She moved past the ballet slippers she wore before she started to wear toe shoes. Her hand gently passed over them as she moved on. O, how she remembered the first time she wore her first toe shoes. She felt like a duck waddling about. And, oh, how her feet hurt as she tried to stay on point. Just thinking about it made her feet ache. But she persevered and soon was able to stay on point for several hours.
The ballet master, she remembered, was so mean sometimes. He had a cane that he would bang on the floor if anyone made a mistake. One time he yelled at Tatiana for a minor error in a position. She recollected how she had burst into tears and ran off the floor. She soon learned, though, that the ballet master only wanted her to be her best.
By now, standing in “the room of reminiscence” by the flickering candles of the candelabra, she was reveling in her dancing career. She could hear the music, feel the costume, sense the audience, and almost dance again. She started to hum a melody from “Les Sylphides.” She had danced the part of one of the four danseuses. How light the music and how beautiful the movements! The audience was extremely moved by the performance. At the curtain call there were shouts of “bravo, bravo!”
Here was a pair of chausson de points that were made with white satin. “Let me see,” she thought, “In which ballet were these worn? O yes, it was the Sleeping Beauty.” She had danced the part of Aurora and Florimund was captivated by her beauty. He was so strong and was able to lift her lithesome frame so high. It sometimes took her breath away.
That reminded her of the ballet master, Sergio, who took her to task. Once day he asked her to lunch with him. She remembered how surprised and nervous she was. “The ballet master is taking me to lunch!” she thought. They had such a good time together. That was just the beginning of a friendship that turned into a marriage. What a wonderful life they had together and the three children they had; all doing so well today, all dancers; and good ones too. She missed dear Sergio so much.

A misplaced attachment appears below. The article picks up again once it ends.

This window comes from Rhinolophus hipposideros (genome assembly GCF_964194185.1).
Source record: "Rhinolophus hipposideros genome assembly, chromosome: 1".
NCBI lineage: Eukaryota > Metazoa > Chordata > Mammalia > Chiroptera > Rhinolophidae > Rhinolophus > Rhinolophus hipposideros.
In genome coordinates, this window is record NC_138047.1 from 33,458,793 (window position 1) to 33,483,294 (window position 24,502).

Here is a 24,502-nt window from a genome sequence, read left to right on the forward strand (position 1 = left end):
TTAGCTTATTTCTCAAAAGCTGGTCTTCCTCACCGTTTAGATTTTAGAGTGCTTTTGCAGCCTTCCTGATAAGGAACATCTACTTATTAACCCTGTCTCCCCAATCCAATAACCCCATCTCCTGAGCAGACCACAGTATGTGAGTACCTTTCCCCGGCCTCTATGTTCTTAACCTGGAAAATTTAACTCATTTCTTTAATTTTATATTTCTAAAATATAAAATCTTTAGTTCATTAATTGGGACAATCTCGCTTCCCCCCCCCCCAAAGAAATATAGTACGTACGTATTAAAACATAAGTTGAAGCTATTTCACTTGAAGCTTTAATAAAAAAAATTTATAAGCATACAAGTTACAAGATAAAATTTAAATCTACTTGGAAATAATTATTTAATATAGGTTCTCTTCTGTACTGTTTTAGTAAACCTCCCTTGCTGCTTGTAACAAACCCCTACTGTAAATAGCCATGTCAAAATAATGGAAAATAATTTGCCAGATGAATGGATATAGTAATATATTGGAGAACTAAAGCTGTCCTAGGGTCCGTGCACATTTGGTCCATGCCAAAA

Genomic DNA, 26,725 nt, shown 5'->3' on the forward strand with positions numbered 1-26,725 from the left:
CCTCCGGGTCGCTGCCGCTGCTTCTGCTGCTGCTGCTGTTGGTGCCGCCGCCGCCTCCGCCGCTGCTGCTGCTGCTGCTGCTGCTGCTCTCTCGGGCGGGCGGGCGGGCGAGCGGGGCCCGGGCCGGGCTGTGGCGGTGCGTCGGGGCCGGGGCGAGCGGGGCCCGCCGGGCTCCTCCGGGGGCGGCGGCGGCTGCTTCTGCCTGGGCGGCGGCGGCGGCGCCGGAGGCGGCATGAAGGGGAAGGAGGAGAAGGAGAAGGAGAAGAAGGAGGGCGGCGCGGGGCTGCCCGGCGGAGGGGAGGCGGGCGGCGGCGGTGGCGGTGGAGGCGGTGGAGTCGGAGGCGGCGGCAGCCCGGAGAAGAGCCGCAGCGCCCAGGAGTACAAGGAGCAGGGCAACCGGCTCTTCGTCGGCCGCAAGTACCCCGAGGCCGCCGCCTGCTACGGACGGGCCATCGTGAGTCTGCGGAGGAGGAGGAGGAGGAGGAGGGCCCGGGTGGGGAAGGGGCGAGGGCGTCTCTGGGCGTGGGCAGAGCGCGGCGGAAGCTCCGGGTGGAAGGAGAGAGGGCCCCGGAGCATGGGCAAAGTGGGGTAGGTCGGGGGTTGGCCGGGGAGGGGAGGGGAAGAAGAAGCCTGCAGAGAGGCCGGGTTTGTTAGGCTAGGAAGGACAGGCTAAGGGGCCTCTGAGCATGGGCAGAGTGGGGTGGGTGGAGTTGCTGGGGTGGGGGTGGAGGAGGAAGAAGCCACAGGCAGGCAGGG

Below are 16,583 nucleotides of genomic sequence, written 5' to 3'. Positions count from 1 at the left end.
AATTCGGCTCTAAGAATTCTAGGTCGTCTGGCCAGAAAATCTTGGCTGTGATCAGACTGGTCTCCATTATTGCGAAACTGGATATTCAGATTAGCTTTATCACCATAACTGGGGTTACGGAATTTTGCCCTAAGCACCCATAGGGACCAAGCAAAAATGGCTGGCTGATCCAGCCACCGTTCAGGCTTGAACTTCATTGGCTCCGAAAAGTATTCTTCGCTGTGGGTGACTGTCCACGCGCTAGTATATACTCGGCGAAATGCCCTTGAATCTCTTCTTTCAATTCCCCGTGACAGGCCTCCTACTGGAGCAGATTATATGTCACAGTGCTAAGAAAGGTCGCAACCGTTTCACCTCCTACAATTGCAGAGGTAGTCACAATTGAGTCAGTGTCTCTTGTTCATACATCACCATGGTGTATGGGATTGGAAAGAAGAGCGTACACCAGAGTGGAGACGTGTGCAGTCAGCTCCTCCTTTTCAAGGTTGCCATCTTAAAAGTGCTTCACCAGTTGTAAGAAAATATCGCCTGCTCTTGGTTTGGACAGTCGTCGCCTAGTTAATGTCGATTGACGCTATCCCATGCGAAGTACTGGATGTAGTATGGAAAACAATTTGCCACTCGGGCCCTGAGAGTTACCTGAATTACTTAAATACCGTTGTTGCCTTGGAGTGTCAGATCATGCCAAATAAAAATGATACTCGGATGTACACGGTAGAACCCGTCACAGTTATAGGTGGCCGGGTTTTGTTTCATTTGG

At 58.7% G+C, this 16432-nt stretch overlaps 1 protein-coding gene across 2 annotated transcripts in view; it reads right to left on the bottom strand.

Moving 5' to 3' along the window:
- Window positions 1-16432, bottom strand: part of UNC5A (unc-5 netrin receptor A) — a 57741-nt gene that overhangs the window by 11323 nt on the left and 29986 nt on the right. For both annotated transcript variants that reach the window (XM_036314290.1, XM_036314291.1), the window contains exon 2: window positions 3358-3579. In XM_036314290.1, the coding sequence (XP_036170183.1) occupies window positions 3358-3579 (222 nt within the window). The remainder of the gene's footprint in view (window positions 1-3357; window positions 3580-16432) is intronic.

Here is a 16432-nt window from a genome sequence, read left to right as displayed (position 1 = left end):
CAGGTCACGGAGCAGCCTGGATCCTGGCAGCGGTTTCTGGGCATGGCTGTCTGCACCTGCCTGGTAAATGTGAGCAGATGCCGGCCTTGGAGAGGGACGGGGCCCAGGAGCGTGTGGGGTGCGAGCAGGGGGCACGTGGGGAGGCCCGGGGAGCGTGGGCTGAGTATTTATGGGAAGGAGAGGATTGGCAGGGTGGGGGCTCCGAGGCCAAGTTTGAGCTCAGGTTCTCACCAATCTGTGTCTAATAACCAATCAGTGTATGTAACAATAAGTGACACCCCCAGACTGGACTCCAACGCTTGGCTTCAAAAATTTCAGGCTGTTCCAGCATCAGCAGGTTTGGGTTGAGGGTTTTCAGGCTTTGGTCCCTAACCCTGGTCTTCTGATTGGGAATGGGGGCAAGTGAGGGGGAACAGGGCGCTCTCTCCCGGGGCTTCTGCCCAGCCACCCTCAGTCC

As she thought of Sergio her attention drew to a final pair of toe shoes that were cream colored. The toes shoes were worn but they still looked good. Tears came to her eyes as she remembered that these shoes were worn at her final performance before retiring. It was a performance of “Swan Lake” and she was Odette. She had also danced Odile, the black swan, but she preferred Odette, the white swan. She remembered that in the ballet she had executed twenty pirouettes non-stop and received audience applause for it! Besides, Siegfried was danced by her husband, Sergio. What a pair they made, so handsome, fluid and beautiful.
She could still hear the audience shouting, “Bravo, bravo, Tatiana!” And the flowers, they were everywhere. The whole stage seemed to be one big beautiful garden. “How wonderful,” she thought as she clutched the satin shoes to her breast.
The candles were burning low now and the room was getting dark. It was time to leave “the room of reminiscence.” Slowly she turned and with the candelabra in her hand, closed the door and turned the key. Would it be another year before she returned?
Back by the fire and seated in the rocking chair once more, she leaned her head back and closed her eyes. A vision of Sergio and herself came into view. They were taking their last bows. The shadows on the wall made by the fire flames almost looked like two dancers acknowledging an ecstatic audience – Swan Lake forever.